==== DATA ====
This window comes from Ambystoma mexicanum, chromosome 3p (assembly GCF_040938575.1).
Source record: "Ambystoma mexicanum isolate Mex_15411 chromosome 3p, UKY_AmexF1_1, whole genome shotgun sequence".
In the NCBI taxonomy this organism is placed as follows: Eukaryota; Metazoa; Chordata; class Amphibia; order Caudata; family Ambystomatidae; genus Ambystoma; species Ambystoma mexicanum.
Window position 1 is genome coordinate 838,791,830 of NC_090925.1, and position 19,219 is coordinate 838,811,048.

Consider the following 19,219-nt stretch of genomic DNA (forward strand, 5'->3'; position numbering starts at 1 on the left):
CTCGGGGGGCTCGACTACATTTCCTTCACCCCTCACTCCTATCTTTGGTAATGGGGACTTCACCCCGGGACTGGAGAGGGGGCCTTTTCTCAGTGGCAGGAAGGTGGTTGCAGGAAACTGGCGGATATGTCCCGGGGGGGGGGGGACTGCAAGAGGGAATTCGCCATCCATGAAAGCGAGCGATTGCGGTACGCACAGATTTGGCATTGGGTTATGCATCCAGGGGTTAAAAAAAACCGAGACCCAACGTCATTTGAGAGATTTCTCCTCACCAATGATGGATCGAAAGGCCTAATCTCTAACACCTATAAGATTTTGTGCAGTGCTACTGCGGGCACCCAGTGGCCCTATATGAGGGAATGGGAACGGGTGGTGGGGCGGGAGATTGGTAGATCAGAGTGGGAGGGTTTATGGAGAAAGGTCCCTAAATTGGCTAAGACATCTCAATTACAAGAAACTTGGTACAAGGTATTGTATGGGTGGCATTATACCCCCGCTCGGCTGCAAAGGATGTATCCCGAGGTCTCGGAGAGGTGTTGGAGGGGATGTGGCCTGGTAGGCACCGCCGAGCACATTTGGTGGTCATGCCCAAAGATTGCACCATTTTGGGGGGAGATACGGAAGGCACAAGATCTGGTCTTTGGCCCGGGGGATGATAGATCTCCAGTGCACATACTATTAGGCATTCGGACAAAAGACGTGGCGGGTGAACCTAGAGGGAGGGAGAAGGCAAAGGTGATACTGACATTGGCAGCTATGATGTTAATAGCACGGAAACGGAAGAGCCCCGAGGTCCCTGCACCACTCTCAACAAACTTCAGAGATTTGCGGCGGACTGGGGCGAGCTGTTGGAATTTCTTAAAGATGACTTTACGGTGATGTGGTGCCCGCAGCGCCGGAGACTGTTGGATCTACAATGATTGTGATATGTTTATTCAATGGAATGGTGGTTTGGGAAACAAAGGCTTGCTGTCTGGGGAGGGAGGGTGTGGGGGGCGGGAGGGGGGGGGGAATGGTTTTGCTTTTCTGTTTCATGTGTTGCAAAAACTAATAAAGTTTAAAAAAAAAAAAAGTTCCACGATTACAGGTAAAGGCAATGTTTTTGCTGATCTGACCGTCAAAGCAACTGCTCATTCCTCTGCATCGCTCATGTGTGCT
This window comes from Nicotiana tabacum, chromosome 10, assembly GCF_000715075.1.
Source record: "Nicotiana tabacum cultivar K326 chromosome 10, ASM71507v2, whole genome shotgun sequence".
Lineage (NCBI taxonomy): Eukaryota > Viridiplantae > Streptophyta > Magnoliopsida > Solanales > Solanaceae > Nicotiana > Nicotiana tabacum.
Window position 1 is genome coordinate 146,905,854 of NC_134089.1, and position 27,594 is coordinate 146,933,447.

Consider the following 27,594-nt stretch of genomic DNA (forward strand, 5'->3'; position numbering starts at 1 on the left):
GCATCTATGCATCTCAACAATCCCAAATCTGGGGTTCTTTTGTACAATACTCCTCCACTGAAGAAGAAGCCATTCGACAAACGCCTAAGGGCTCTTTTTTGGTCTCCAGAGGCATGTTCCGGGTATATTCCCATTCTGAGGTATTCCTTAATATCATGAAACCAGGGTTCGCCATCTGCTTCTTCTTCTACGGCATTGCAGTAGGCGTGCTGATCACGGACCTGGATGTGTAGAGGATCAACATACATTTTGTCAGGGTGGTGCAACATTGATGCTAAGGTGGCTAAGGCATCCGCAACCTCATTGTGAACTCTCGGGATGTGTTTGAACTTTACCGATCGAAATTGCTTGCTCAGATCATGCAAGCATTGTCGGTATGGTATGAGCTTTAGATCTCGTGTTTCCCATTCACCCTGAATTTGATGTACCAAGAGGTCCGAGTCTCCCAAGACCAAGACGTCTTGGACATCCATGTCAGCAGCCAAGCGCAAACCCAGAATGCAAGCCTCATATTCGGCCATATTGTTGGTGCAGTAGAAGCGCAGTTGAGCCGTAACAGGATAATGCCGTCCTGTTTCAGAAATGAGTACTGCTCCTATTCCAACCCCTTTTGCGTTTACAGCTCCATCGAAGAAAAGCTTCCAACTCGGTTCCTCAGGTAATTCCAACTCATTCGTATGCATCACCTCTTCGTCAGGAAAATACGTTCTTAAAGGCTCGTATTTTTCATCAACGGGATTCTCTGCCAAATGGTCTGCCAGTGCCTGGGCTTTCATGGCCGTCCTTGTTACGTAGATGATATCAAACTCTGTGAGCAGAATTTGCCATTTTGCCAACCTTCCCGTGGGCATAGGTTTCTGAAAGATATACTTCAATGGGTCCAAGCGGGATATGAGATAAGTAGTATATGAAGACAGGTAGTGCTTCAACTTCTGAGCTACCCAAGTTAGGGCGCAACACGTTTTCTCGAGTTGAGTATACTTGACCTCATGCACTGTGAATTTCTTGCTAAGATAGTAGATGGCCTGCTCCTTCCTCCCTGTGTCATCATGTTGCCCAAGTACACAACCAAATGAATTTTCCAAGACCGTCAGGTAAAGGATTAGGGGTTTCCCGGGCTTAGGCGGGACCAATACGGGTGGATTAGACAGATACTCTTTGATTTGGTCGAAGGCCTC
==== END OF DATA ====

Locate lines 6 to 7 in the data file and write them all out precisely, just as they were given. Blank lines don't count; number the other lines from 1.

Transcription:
CTCGGGGGGCTCGACTACATTTCCTTCACCCCTCACTCCTATCTTTGGTAATGGGGACTTCACCCCGGGACTGGAGAGGGGGCCTTTTCTCAGTGGCAGGAAGGTGGTTGCAGGAAACTGGCGGATATGTCCCGGGGGGGGGGGGACTGCAAGAGGGAATTCGCCATCCATGAAAGCGAGCGATTGCGGTACGCACAGATTTGGCATTGGGTTATGCATCCAGGGGTTAAAAAAAACCGAGACCCAACGTCATTTGAGAGATTTCTCCTCACCAATGATGGATCGAAAGGCCTAATCTCTAACACCTATAAGATTTTGTGCAGTGCTACTGCGGGCACCCAGTGGCCCTATATGAGGGAATGGGAACGGGTGGTGGGGCGGGAGATTGGTAGATCAGAGTGGGAGGGTTTATGGAGAAAGGTCCCTAAATTGGCTAAGACATCTCAATTACAAGAAACTTGGTACAAGGTATTGTATGGGTGGCATTATACCCCCGCTCGGCTGCAAAGGATGTATCCCGAGGTCTCGGAGAGGTGTTGGAGGGGATGTGGCCTGGTAGGCACCGCCGAGCACATTTGGTGGTCATGCCCAAAGATTGCACCATTTTGGGGGGAGATACGGAAGGCACAAGATCTGGTCTTTGGCCCGGGGGATGATAGATCTCCAGTGCACATACTATTAGGCATTCGGACAAAAGACGTGGCGGGTGAACCTAGAGGGAGGGAGAAGGCAAAGGTGATACTGACATTGGCAGCTATGATGTTAATAGCACGGAAACGGAAGAGCCCCGAGGTCCCTGCACCACTCTCAACAAACTTCAGAGATTTGCGGCGGACTGGGGCGAGCTGTTGGAATTTCTTAAAGATGACTTTACGGTGATGTGGTGCCCGCAGCGCCGGAGACTGTTGGATCTACAATGATTGTGATATGTTTATTCAATGGAATGGTGGTTTGGGAAACAAAGGCTTGCTGTCTGGGGAGGGAGGGTGTGGGGGGCGGGAGGGGGGGGGGAATGGTTTTGCTTTTCTGTTTCATGTGTTGCAAAAACTAATAAAGTTTAAAAAAAAAAAAAGTTCCACGATTACAGGTAAAGGCAATGTTTTTGCTGATCTGACCGTCAAAGCAACTGCTCATTCCTCTGCATCGCTCATGTGTGCT
This window comes from Nicotiana tabacum, chromosome 10, assembly GCF_000715075.1.